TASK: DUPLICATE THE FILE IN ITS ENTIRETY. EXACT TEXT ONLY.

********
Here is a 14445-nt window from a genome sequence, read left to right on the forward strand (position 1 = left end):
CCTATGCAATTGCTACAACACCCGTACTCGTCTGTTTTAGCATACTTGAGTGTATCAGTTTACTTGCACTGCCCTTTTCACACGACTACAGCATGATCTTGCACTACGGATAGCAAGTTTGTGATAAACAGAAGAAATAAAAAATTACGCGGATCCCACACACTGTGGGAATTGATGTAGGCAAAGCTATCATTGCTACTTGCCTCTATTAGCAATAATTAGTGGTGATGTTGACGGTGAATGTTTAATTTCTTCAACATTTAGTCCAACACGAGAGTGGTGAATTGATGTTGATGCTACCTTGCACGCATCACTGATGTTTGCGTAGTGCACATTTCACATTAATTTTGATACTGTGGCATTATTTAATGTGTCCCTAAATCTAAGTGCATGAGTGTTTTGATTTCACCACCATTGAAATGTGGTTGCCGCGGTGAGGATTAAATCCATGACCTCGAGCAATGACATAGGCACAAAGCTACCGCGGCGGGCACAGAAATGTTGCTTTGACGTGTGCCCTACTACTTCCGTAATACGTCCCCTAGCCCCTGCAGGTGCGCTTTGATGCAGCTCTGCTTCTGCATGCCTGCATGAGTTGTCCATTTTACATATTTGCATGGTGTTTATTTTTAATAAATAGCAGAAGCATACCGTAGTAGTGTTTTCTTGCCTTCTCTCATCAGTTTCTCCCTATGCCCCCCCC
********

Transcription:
Here is a 14445-nt window from a genome sequence, read left to right on the forward strand (position 1 = left end):
CCTATGCAATTGCTACAACACCCGTACTCGTCTGTTTTAGCATACTTGAGTGTATCAGTTTACTTGCACTGCCCTTTTCACACGACTACAGCATGATCTTGCACTACGGATAGCAAGTTTGTGATAAACAGAAGAAATAAAAAATTACGCGGATCCCACACACTGTGGGAATTGATGTAGGCAAAGCTATCATTGCTACTTGCCTCTATTAGCAATAATTAGTGGTGATGTTGACGGTGAATGTTTAATTTCTTCAACATTTAGTCCAACACGAGAGTGGTGAATTGATGTTGATGCTACCTTGCACGCATCACTGATGTTTGCGTAGTGCACATTTCACATTAATTTTGATACTGTGGCATTATTTAATGTGTCCCTAAATCTAAGTGCATGAGTGTTTTGATTTCACCACCATTGAAATGTGGTTGCCGCGGTGAGGATTAAATCCATGACCTCGAGCAATGACATAGGCACAAAGCTACCGCGGCGGGCACAGAAATGTTGCTTTGACGTGTGCCCTACTACTTCCGTAATACGTCCCCTAGCCCCTGCAGGTGCGCTTTGATGCAGCTCTGCTTCTGCATGCCTGCATGAGTTGTCCATTTTACATATTTGCATGGTGTTTATTTTTAATAAATAGCAGAAGCATACCGTAGTAGTGTTTTCTTGCCTTCTCTCATCAGTTTCTCCCTATGCCCCCCCC